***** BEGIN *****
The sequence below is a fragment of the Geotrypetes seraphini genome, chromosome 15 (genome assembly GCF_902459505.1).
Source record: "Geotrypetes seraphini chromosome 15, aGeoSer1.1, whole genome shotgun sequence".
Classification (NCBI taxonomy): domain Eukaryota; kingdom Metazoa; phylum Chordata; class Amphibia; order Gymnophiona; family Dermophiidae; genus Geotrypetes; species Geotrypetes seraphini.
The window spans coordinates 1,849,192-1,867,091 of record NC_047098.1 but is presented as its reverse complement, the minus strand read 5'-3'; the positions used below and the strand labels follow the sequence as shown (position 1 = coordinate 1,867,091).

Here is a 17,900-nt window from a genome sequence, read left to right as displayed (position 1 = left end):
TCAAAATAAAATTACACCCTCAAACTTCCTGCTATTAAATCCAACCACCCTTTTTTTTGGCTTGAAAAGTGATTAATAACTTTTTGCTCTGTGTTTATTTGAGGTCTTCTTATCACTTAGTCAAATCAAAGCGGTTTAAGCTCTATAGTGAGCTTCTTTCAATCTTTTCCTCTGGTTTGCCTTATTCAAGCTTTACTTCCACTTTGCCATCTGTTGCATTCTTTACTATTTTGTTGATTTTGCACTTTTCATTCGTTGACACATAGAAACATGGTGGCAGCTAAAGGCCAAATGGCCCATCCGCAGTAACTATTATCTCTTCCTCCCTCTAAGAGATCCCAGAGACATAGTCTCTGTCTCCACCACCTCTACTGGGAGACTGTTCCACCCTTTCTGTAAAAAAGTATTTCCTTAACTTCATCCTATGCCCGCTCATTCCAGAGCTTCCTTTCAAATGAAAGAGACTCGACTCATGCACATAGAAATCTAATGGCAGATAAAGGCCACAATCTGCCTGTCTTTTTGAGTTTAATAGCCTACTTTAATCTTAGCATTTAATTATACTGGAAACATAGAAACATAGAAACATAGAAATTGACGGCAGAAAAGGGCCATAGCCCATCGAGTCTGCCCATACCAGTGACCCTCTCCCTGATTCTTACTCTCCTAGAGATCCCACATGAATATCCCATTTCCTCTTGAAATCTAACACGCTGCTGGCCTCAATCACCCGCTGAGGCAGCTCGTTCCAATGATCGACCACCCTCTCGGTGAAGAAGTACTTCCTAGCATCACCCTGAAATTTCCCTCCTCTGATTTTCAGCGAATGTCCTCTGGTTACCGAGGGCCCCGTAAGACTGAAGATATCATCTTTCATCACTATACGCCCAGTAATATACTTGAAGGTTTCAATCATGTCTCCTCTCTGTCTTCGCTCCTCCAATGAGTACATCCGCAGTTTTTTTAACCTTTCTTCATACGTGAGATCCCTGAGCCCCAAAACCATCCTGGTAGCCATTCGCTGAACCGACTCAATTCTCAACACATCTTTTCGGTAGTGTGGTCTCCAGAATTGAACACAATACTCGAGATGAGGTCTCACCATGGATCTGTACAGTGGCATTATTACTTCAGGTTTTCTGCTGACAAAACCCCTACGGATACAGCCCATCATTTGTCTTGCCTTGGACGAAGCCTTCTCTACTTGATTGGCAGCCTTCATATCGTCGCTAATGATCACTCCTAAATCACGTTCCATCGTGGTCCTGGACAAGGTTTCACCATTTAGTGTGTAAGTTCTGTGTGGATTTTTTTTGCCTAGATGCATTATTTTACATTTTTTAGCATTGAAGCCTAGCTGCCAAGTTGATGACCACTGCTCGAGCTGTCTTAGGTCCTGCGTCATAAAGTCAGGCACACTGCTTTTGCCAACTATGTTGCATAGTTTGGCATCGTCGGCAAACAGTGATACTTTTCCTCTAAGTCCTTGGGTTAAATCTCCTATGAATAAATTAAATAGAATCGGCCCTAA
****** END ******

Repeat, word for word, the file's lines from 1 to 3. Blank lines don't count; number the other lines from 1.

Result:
The sequence below is a fragment of the Geotrypetes seraphini genome, chromosome 15 (genome assembly GCF_902459505.1).
Source record: "Geotrypetes seraphini chromosome 15, aGeoSer1.1, whole genome shotgun sequence".
Classification (NCBI taxonomy): domain Eukaryota; kingdom Metazoa; phylum Chordata; class Amphibia; order Gymnophiona; family Dermophiidae; genus Geotrypetes; species Geotrypetes seraphini.